BROWNSVILLE, Texas (NEWSnet/AP) — President Joe Biden and GOP challenger Donald Trump both surveyed the U.S.-Mexico border from the Rio Grande Thursday, and pitched their respective plans on how to fix the nation's immigration system.

Immigration has emerged as a central issue in the 2024 presidential campaign, which is widely expected to be a Biden-Trump rematch.

They arrived in Texas within a half-hour of one another. Each chose an optimal location from which to make his point, got a briefing on operations and issues, walked along the scrub brush by the Rio Grande and spoke directly to the public. Their remarks even overlapped in time for a bit.

But that's where the parallels ended.

Biden sought to spotlight the necessity of a bipartisan border security bill that was tanked by Republicans on Trump’s orders, and flat-out asked the Republican front-runner to join him in supporting a congressional push for more funding and tighter restrictions.

“Here’s what I would say to Mr. Trump,” Biden said. “Instead of playing politics with the issue, join me, or I’ll join you in telling the Congress to pass this bill. You know and I know it’s the toughest, most efficient, most effective border security bill this country’s ever seen."

Biden went to the Rio Grande Valley city of Brownsville, which for nine years was the busiest corridor for illegal crossings.

The numbers have dropped in recent months, which officials credited in part to Mexico for stepping up its own border security. The visit was a nod to how the Biden administration views migration: as a regional and global issue, not just a U.S. problem.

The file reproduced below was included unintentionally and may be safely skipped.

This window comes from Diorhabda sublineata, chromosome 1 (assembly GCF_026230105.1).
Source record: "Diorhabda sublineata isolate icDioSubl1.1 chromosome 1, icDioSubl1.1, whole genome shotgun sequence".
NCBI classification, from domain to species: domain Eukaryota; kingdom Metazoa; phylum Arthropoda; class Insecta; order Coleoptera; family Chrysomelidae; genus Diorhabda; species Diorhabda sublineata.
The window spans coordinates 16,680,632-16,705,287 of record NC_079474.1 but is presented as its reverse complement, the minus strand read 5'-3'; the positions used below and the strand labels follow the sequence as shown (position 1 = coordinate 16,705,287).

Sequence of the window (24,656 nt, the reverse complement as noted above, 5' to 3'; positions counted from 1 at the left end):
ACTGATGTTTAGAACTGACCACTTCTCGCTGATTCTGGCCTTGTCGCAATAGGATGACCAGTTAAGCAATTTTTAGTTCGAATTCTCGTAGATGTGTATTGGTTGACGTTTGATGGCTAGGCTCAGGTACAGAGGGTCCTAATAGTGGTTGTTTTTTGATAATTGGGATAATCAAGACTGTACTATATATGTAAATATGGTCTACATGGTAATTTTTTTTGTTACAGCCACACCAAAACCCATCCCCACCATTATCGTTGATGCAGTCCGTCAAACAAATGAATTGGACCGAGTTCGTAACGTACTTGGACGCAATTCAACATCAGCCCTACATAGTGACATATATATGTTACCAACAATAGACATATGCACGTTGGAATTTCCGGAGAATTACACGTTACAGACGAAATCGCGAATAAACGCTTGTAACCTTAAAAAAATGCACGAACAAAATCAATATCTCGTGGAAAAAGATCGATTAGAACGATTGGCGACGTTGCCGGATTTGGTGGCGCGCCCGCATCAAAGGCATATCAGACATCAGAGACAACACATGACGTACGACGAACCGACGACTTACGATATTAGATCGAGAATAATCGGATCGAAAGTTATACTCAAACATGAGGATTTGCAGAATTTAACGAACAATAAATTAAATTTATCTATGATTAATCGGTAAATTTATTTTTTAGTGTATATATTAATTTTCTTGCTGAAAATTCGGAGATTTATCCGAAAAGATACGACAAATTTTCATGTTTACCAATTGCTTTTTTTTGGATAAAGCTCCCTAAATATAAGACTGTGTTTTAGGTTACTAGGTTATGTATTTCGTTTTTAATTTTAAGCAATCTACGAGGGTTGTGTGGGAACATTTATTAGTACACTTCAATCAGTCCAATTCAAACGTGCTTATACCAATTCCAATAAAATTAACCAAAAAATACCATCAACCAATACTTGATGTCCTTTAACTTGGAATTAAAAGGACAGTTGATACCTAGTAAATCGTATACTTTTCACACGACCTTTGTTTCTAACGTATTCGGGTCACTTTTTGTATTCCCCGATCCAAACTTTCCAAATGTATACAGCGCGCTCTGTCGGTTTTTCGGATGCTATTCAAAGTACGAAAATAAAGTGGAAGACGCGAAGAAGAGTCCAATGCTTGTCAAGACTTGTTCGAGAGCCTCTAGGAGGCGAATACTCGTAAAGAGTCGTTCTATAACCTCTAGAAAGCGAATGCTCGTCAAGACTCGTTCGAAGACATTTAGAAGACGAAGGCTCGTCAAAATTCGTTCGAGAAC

The president walked along the Rio Grande and received a briefing from Homeland Security officials, who spoke about what they needed to do their jobs effectively — in short, more money to hire more officers along the border and for use across the asylum process to help clear out massive backlogs.

“I want the American people to know what we’re trying to get done,” Biden said. “We can’t afford not to do this.”

Trump simply blamed Biden.

He traveled to Eagle Pass, roughly 325 miles northwest of Brownsville, in the corridor that’s currently seeing the largest number of migrant crossings.

He met with Republican Gov. Greg Abbott and Texas National Guard soldiers who have commandeered a local park and put up razor wire fencing at the river's edge to keep migrants from crossing illegally. The park has become a Republican symbol of defiance against the federal government.

“This is like a war,” Trump said.

Gazing out over the river through the razor wire, Trump raised his fist and waved and shouted to people on the Mexico side, who waved back. Then, he declared that migrants arriving to the border were criminals and some were terrorists, a dialed-up version of the accusations he often used during the 2016 campaign.

“They’re being let into our country and it’s horrible," Trump said. "It’s horrible.”

Trump has laid out updated immigration that include reviving and expanding a travel ban, imposing “ideological screening” for migrants, terminating all work permits and cutting off funding for shelter and transportation for people who are in the country illegally.

The number of people who are illegally crossing the U.S. border has been rising for years, for reasons that include climate change, war and unrest in other nations, the economy, and cartels that see migration as a cash source.

Migrants ask for asylum whether they come illegally or through ports of entry; in some cases they are turned away because of current policies, but many families are allowed into the U.S., where they often wait years for a court date to determine whether they can stay.

Follow NEWSnet on Facebook and X platform to get our headlines in your social feeds.

Copyright 2024 NEWSnet and The Associated Press. All rights reserved.